At the beginning of April, the Albanian decided to continue the lockdown status in the country until the end of the coronavirus outbreak. The first case infected by the virus was confirmed on 8 March 2020. This pandemic posed a great challenge to one of Europe's poorest countries, as it was starting to rebuild homes for 17,000 people that were destroyed in an earthquake on 26 November 2019. Given the serious conditions in its neighbouring countries, Albania shut its borders to foreign nationals and has imposed a daily 16-hour curfew. Supermarkets, banks and other essential services are open for eight hours every day.
The preventive measures started almost two weeks before the first coronavirus infection was confirmed in Albania. On 25 February, the head of the National Medical Emergency Center, Skender Brataj, announced a set of protocols in case COVID-19 spread to Albania, urging the citizens who suspect they have contracted the virus to call a national emergency number to ask for help. Until 8 April, Albania confirmed 400 cases of COVID-19 and the death toll remained 22 on the same day. The good news is that 154 of the patients (38.5%) recovered and that the number of new cases has reduced over the past four days after reaching 29 as the highest number of cases to be recorded in one day on 4 April.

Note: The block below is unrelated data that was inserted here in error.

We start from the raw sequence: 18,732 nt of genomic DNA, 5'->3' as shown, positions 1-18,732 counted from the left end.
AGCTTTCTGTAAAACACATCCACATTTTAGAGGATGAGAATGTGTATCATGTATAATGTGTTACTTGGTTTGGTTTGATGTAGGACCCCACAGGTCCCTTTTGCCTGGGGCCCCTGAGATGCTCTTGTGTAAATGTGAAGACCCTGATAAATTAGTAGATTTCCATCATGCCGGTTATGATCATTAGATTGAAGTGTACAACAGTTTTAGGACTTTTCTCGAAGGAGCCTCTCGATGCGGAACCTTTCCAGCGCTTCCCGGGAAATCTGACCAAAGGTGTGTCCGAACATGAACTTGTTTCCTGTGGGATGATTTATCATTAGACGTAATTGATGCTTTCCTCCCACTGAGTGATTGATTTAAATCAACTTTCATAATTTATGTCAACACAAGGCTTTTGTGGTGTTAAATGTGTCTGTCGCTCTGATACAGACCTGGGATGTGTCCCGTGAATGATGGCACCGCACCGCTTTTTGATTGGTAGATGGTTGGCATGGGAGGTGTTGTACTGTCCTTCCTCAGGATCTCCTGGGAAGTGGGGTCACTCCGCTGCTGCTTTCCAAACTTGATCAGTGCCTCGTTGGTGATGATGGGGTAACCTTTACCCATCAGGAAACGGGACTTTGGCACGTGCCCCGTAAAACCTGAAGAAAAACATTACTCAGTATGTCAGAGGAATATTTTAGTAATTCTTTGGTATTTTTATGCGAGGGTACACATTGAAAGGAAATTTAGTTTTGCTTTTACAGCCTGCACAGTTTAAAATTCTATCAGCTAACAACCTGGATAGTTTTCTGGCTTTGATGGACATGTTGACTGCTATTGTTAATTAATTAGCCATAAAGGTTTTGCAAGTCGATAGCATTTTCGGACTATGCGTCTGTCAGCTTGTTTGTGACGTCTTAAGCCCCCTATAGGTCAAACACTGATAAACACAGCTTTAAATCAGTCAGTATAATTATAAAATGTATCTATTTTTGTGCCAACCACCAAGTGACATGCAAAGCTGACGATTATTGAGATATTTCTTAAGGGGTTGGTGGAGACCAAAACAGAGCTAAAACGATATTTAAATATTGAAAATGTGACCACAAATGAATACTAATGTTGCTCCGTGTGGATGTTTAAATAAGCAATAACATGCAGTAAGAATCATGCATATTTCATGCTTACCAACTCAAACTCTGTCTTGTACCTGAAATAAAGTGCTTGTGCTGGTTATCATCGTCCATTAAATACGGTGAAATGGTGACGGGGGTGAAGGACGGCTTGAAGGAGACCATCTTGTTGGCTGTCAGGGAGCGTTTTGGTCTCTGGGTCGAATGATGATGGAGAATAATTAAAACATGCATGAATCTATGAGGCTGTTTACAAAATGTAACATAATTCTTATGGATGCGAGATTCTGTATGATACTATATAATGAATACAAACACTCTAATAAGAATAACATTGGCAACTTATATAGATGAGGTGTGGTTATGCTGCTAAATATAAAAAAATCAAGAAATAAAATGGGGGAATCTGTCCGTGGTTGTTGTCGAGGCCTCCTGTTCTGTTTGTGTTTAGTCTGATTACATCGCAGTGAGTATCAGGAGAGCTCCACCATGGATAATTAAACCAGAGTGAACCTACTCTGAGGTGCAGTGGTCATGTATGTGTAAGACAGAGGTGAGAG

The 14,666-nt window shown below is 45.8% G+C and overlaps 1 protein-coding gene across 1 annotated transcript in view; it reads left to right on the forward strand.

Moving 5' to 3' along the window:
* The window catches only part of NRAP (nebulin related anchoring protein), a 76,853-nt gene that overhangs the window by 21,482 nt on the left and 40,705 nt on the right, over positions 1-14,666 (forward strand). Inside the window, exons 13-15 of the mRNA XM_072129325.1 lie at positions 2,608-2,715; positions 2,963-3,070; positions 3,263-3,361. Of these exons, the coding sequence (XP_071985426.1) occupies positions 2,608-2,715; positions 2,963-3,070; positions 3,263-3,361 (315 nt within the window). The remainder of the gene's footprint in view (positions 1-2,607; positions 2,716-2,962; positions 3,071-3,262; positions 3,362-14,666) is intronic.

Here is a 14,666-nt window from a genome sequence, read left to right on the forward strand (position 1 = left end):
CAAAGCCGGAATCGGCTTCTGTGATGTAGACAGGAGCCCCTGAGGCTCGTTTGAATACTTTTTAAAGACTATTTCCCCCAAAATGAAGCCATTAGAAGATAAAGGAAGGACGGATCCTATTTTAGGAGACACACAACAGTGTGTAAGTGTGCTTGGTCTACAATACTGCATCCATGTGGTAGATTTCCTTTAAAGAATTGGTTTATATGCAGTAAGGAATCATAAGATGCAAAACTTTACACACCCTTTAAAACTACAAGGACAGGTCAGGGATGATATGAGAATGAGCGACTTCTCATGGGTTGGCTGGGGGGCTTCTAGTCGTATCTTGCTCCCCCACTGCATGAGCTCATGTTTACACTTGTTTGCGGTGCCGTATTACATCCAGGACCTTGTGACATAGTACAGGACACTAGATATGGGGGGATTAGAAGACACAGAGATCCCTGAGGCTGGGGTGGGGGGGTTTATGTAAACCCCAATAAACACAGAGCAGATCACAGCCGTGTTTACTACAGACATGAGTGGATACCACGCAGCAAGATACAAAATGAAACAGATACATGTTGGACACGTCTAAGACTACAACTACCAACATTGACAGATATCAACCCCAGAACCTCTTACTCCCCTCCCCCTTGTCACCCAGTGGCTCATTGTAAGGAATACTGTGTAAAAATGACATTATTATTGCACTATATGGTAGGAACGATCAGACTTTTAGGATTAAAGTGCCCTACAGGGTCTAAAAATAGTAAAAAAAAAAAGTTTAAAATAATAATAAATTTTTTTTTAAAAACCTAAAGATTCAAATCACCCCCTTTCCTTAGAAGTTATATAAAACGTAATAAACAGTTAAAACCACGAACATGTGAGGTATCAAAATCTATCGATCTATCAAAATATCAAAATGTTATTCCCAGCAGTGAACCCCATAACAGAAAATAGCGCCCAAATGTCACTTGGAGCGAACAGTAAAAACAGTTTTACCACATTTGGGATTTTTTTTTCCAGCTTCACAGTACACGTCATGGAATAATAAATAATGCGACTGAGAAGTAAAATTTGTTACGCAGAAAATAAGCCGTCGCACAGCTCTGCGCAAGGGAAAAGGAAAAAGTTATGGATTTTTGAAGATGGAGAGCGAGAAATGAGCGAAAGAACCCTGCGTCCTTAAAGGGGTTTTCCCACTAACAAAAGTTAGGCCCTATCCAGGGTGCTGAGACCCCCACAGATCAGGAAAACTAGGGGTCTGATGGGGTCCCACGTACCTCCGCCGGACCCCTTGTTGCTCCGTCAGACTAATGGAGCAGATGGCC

While almost every country in the world has been struggling to fight the coronavirus pandemic, on 28 March, Albania decided to send 30 doctors and nurses to Italy, which is one of the worst affected nations by the novel coronavirus in the world. This act of solidarity and friendship was very much appreciated and acknowledged internationally especially that it comes from a nation whose economy has been struggling with different hardships and that it is not a member of the European Union yet. Albania is the only European OIC member country and it has the 24th largest number of confirmed COVID-19 infections among the OIC countries.